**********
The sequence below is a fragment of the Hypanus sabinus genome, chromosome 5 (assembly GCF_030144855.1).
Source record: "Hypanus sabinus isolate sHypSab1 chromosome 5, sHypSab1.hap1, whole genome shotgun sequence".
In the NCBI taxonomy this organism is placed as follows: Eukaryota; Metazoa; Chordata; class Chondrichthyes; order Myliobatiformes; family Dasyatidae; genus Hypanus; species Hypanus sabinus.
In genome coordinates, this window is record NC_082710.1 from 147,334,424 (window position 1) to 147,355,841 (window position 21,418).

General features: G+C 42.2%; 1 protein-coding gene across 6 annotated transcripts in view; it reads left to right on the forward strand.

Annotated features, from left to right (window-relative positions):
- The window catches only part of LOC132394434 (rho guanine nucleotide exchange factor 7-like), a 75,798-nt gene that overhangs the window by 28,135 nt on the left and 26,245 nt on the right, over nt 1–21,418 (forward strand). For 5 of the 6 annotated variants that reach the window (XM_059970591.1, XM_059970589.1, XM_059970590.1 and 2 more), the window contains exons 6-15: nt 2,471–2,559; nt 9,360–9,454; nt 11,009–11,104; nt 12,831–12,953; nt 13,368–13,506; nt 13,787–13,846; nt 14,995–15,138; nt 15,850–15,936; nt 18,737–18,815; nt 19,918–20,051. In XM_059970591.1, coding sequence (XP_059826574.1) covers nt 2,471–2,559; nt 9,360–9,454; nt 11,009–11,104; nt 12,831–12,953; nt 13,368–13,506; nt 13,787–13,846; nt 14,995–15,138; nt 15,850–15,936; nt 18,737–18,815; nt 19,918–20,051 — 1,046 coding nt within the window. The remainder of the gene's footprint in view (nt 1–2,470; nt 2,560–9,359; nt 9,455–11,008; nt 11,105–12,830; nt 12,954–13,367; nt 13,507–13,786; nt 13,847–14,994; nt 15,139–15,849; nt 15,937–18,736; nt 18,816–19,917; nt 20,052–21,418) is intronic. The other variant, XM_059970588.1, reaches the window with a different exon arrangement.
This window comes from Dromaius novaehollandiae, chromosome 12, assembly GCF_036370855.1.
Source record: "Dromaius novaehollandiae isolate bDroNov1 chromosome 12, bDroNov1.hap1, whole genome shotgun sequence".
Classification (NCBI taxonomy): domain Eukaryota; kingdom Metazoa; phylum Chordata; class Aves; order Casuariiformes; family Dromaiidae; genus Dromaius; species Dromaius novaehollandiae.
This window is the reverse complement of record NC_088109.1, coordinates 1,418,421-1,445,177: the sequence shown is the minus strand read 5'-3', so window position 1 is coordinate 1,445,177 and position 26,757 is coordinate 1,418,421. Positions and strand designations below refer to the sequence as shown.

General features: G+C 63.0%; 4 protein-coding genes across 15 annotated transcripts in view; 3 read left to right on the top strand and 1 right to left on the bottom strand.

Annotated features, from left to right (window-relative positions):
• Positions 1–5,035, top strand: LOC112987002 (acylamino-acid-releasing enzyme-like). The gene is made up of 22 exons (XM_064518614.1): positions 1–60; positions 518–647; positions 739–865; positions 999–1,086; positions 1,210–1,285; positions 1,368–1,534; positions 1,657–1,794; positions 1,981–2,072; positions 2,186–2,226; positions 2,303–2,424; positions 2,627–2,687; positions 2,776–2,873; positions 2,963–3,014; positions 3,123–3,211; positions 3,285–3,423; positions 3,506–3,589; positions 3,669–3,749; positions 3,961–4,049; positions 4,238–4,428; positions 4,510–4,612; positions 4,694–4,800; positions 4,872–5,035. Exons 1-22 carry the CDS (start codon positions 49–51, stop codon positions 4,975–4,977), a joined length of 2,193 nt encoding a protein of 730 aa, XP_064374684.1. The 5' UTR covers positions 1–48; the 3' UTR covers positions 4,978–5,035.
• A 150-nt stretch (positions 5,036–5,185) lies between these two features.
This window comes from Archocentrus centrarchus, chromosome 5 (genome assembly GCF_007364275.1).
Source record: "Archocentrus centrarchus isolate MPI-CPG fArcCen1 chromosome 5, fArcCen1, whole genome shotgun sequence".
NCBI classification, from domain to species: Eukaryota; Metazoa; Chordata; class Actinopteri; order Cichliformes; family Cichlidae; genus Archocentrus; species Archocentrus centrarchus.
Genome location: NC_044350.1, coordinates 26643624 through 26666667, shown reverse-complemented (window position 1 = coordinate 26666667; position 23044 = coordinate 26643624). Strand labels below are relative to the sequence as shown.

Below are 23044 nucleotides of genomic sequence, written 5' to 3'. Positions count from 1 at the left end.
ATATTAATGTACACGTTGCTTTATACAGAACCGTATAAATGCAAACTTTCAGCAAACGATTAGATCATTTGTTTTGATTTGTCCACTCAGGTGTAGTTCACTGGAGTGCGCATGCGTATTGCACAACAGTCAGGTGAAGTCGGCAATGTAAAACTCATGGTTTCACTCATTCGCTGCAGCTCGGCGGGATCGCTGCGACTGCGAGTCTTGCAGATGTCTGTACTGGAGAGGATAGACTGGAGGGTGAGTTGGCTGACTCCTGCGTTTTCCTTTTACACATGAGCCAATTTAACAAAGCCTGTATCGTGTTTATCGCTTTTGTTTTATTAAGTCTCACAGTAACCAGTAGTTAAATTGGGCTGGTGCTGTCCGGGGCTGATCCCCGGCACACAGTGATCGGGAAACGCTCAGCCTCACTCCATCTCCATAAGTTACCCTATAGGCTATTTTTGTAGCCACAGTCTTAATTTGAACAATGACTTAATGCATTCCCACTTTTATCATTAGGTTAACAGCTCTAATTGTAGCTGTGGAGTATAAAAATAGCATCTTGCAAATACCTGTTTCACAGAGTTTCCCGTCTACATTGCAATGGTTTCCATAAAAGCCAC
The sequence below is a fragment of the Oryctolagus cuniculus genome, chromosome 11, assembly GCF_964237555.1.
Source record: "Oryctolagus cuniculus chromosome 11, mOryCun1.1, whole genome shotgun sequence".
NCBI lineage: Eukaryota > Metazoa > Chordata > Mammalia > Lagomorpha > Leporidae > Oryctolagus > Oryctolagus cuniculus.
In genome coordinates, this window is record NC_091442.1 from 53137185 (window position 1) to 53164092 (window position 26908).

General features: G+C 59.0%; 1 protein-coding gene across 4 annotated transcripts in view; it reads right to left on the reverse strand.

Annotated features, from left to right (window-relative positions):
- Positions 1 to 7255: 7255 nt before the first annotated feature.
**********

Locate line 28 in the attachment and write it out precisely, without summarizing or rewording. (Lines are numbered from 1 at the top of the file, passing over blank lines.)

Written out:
- Positions 1 to 7255: 7255 nt before the first annotated feature.